This assumes significance at a time when there is growing clamour, at least among certain pockets of India’s start-up and digital ecosystem, about the dominance of global players over internet infrastructure.
Recently, a group of Indian start-ups and entrepreneurs, led by digital payments company Paytm, has kind of waged an open war against internet giant Google over the latter’s delisting of certain Indian apps from android Playstore. This is for alleged policy violation and imposing steep commission during in-app purchases. These firms have now even gone to the extent of working towards building an Indian version of Playstore, to end the ‘monopoly’ of Google over android app listing.
There is also a growing clamour against the dominance of Chinese players on the Indian internet space, which augmented by the recent Indo-China clashes along the border, led to the suspension of hundreds of apps of Chinese lineage.
Sharad Sharma, one of the main proponents of India Stack, likens such efforts to that of acquiring the capability to assemble a car whereas somebody else owns the engine and the design. “Everybody is very focused on building another TikTok app or another app, but I wish that was the power of the nation. The power of the nation does not come from simpler apps, but from deeper technologies,” he said. The ‘awakening moment’ with regard to the battles India, as a country, should fight has not yet happened, he said.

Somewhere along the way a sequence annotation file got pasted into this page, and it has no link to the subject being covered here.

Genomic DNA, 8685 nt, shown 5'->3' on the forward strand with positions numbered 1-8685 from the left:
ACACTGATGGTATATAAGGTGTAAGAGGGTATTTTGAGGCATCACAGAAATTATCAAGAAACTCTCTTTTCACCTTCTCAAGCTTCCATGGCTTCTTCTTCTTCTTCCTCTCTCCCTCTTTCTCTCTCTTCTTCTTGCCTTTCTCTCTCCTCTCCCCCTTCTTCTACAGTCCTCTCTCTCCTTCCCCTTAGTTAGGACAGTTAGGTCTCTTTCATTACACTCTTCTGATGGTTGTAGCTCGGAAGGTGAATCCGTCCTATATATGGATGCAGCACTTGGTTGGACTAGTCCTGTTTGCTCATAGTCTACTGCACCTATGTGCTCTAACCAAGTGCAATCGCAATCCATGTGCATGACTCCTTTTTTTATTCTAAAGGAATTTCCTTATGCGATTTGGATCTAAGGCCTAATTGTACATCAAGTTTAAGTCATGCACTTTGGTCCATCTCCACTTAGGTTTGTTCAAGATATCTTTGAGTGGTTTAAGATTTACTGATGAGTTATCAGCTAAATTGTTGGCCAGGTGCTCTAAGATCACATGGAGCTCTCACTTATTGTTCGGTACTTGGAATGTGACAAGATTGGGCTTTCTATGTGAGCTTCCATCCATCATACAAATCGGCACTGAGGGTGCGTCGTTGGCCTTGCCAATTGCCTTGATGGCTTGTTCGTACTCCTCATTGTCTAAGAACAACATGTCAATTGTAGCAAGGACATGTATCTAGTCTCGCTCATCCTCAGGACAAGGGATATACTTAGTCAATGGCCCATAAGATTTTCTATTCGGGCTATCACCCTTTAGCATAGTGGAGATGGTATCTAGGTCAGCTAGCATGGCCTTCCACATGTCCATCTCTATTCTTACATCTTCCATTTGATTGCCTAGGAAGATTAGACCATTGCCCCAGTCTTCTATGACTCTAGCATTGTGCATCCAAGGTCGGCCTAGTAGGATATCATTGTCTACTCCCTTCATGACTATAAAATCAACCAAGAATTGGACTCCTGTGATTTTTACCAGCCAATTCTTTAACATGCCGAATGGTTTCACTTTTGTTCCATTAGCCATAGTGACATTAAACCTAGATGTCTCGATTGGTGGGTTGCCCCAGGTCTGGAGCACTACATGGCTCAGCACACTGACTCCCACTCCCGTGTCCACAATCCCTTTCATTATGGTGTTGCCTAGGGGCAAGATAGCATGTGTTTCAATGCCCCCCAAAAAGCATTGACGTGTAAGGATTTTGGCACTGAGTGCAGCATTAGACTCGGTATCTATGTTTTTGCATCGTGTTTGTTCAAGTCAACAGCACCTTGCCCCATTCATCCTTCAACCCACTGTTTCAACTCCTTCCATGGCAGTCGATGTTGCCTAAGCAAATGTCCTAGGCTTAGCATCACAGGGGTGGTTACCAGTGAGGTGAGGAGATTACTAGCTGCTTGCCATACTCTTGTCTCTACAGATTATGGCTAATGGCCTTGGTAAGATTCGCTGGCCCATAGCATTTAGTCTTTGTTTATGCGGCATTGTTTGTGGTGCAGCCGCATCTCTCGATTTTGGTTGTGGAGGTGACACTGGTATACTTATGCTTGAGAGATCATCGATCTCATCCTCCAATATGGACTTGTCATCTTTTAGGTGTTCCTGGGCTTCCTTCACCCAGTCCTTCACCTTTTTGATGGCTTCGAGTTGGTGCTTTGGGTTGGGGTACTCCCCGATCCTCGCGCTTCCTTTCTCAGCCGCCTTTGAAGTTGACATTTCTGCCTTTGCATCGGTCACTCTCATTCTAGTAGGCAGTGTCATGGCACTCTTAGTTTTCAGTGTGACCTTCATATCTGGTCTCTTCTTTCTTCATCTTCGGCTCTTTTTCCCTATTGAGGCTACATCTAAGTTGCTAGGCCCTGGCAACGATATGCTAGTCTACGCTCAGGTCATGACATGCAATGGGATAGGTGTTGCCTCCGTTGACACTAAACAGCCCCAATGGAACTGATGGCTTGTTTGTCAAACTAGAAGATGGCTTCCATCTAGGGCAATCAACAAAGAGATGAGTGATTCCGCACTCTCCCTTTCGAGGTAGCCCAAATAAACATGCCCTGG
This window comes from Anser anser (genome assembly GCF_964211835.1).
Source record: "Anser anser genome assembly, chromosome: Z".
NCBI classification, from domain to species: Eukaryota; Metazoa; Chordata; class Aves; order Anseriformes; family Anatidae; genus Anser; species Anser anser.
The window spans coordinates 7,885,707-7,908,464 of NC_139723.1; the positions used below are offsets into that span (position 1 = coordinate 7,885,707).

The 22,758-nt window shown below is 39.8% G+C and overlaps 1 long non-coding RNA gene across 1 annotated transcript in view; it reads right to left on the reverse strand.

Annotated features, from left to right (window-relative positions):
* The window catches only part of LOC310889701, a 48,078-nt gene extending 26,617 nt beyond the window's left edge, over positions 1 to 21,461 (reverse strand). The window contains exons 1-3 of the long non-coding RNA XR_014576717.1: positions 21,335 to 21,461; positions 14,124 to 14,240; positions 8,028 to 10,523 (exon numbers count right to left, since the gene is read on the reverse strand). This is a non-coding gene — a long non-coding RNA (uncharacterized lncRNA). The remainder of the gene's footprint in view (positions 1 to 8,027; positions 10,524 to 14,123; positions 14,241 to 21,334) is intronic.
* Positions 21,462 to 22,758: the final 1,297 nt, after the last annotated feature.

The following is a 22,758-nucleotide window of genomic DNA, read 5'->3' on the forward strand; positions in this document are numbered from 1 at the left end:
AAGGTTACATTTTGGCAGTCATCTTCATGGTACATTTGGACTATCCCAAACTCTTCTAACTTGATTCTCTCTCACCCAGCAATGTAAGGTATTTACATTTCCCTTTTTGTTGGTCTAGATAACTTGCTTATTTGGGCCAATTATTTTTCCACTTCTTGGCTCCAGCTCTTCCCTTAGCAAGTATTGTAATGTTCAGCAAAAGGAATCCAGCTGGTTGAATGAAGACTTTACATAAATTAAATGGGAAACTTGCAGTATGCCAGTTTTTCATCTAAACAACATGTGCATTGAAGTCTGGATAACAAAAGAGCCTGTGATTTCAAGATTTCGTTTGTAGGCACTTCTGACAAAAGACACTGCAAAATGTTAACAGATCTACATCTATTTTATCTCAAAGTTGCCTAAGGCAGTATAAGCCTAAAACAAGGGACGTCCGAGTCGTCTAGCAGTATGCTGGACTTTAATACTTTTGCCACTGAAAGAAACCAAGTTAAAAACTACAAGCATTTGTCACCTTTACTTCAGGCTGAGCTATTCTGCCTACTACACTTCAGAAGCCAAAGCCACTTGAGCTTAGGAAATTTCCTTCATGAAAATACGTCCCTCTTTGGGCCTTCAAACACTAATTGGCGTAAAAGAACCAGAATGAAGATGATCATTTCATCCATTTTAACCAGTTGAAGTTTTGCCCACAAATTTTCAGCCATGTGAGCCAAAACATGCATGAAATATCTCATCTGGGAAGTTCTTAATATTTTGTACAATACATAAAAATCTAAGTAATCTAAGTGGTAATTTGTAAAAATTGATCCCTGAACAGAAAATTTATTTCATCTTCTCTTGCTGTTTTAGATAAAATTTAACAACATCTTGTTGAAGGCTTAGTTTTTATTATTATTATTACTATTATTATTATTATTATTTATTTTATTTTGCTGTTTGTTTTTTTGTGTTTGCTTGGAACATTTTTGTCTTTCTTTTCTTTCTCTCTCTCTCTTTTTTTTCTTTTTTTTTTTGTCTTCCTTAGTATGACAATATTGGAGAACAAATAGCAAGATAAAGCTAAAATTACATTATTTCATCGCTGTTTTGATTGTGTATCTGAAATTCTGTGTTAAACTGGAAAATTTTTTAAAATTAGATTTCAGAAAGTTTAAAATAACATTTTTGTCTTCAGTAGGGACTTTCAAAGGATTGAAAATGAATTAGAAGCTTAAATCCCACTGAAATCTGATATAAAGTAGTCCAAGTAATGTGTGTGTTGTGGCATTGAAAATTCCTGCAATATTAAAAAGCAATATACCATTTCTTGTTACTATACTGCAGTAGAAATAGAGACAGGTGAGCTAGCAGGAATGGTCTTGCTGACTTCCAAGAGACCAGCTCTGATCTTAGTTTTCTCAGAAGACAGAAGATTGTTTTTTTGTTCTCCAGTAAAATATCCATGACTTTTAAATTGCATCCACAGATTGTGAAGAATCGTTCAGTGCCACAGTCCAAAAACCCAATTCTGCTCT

“While today, the fight is against Google Playstore, may be three or five years down the line, we will be fighting the battle on why our language stack and voice engines are in foreign hands. It is because since most Indians won’t use English, one has to use some language stacks and voice engines like Alexa,” said Sharma.
“So, instead of fighting that battle today, we are fighting yesterday’s battle,” he added.
The move towards building India’s own technology frameworks, platforms and standards started around 2013 after DBT or direct benefit transfer became a success leveraging Aadhaar, India’s own digital identity programme for its residents. After DBT, the focus shifted towards democratising ‘credit’. “The last seven years have gone towards democratising credit for ‘Rajini’ but we have not yet reached there. That’s why I am not yet declaring victory,” Sharma said. Over the past eight years, hundreds of volunteers of industry think-tank iSpirt and other independent innovators have been working towards building technology stacks meant for public goods. These include in areas like digital identity authentication, seamless money transfer, sharing of documents and data helping in setting up of frameworks, platforms and standards.
The threat of ‘digital colonisation’ what some people are now talking about, is real, said Lalitesh Katragadda, a key volunteer of India Stack initiative.
“Without Aadhaar, UPI or eSign, we would not have the farmers getting rations through Aadhaar. We would not have DBT towards gas payments reaching the people. It could never have happened through players like Visa or MasterCard. So, for democratisation of digital, democratisation of identity and for democratisation of financial services and health, we need digital India,” he added.